December 27-30, 2014
As a child, we seldom get the dream of sleeping on a puff of cloud among the moon and the stars at night. As we attain that dream and make it to reality, we scale and map the highest peak of the island of Luzon and the Philippines' third highest peak. Towering over the other mountains of the country's largest island and overseeing its whole landmass. Mt. Pulag makes all of this childhood dream come true. Standing over at 2,926 meters above sea level, the view is breathtaking and the memory shall remain as long as we live.
Getting to Pulag is expensive as it requires a big truck-sized jeepney to get you to the rugged and highly inclined terrain to Pulag's Ambangeg jump-off at Bokod or via Pulag's difficult Akiki trail at Kabayan, Benguet. At such an expense, it would be better off to go together in groups to share the cost with the transportation. As early as the first week of December, we have seen an invite post in Facebook by Dohnny Bacongallo as he gets people to share cost on an Ambangeg-Ambangeg trail climb to Pulag's summit. It was an undeniably great invite matched with a year-end timing that would surely be a great way to place in memories as 2014 makes its conclusion.
In a turn of events, it happened to be that it was a group climb event of Hamog Mountaineers of Las Pinas where they were getting more participants to share the cost and make it less expensive per pax. Who knew it was just a mountaineering group from the same city where I grew up where I'll meet these people who enjoy nature and adventure the same as I do.
|With Hamog Mountaineers of Las Pinas, Mt. Pulag summit at back.|
L-R: Dohnny, Emman, Myself, Phillip, Toto, Front - Padi
Coming off from a mapping expedition and vacation at Talisay, Batangas, we headed directly to Pasay to catch a bus headed to Baguio on the night of the 27th. We reached Baguio at the early morning of the 28th and rode a heavy-duty jeepney en route directly to Bokod, Benguet towards the Babadak jump-off of Pulag.
At 9:30AM we reached the DENR-Protected Area Office station (coordinates 16.52077N 120.83389E) for a short briefing regarding etiquettes on Mt. Pulag, safety and a short study about the fauna that thrives in the mountain.
As the lunch time approached faster than we expected, we have made our stop at Gina Epe's carinderia (coordinates 16.53164N 120.84187E). A noticeable establishment midway between the DENR-PAO and the Babadak jump-off. She happens to coordinate with jeepney transportation to and from Baguio to Bokod or Kabayan Benguet.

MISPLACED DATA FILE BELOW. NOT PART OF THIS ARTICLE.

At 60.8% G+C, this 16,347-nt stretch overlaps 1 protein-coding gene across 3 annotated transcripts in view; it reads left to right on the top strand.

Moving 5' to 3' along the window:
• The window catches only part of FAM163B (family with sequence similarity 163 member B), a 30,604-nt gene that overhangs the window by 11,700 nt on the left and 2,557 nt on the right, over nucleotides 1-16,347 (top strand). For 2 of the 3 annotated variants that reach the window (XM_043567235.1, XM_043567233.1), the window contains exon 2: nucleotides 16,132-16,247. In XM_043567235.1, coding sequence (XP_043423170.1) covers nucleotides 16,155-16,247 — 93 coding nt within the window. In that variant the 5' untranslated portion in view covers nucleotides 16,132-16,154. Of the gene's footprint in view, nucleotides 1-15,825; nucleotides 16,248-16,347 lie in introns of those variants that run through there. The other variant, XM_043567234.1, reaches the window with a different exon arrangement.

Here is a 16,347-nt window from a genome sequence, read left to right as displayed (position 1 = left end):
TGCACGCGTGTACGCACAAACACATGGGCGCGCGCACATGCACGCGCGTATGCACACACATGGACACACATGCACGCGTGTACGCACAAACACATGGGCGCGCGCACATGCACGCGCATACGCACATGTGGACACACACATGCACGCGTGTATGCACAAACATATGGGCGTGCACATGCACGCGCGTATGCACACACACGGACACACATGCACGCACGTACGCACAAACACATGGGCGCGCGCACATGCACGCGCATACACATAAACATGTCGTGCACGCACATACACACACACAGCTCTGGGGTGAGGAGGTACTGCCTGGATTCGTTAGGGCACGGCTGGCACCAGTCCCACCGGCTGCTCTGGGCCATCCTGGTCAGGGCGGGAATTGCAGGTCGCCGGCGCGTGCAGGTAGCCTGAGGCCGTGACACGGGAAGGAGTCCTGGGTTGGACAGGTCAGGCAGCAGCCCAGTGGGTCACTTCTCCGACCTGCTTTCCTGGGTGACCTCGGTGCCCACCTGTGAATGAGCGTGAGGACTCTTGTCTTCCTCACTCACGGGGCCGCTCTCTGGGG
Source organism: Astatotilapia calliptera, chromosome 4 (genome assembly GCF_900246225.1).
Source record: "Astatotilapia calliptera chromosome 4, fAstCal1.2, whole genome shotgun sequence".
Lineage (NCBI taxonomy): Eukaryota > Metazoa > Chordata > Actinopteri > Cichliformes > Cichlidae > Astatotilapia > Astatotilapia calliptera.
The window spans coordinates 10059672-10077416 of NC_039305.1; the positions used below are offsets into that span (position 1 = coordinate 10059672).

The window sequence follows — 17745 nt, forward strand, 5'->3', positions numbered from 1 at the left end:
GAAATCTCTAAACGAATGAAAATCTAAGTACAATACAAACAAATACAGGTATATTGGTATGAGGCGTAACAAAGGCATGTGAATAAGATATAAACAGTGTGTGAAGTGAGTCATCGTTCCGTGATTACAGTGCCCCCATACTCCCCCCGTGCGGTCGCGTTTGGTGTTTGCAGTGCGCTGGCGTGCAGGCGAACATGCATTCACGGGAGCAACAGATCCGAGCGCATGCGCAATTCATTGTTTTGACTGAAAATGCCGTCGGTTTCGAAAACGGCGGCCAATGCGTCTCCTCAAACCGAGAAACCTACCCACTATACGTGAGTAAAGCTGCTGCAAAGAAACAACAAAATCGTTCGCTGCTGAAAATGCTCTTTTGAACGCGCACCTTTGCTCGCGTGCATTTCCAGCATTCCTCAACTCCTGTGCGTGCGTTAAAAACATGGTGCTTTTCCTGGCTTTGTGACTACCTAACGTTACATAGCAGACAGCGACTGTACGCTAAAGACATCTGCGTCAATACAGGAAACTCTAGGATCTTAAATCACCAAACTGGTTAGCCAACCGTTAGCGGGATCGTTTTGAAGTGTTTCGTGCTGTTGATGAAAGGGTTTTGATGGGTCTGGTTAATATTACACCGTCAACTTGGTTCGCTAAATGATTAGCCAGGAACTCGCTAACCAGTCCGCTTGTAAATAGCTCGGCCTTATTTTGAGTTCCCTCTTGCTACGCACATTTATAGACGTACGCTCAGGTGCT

There are several established trails to Mt. Pulag. The most famous and easiest would be via the Ambangeg trail to which the jump-off is at the Babadak Ranger station (coordinates 6.57209N 120.88025E). The trail is straight-forward as you start trekking at 2458MASL. Other trails include the difficult trail that starts at Kabayan, Benguet at 1230MASL (coordinates 16.6101N 120.8403E) and continuous assault makes it more challenging but offers a picturesque view of Halsema Highway from afar and a field of pine trees to a view that is similar to a cigarette commercial. This is the Akiki Trail.
Other not so common trails are the Tawangan and Tinoc Trails (coordinates 16.65564N 120.91085E) that passes through the northern ridge of Pulag over its mossy forests. Although it is colder to climb through this trail, they also call this trail as the bloody trail due to the existence of blood leeches called Limatik which is similar to those that are present in Mt. Makiling.
The other longer route trail which is about 20-km in length is the Lusod or Ambaguio trail to which the jump-off is at Bayombong, Nueva Vizcaya (coordinates 16.4937N 121.1362E) and ends either at the Camp 3 junction of Mt. Pulag where the Tawangan trail also meets (coordinates 16.58921N 120.90925E) or just before Camp 2 (coordinates 16.58163N 120.90625E) if you turn left as you reach the foot of Pulag's peak 3.
As for this expedition, we took the easier route, which is the Ambangeg Trail and left the Babadak Ranger station jump-off at 2:30PM and reached Camp 2 right after sunset at 6:00PM where we stayed over the night. Camp 2 is already at about 2730MASL and the temperature is already at a damp 9.4 degrees Celsius when we reached it. Last time I checked before we had our lights out at 10PM, it has already dropped to 6 degrees Celsius and the cold is already a bit unbearable for me who is accustomed to temperatures above 20 degrees. It was just a blessing that it was a windless and cloudless night or else the chill would have even reached our spine.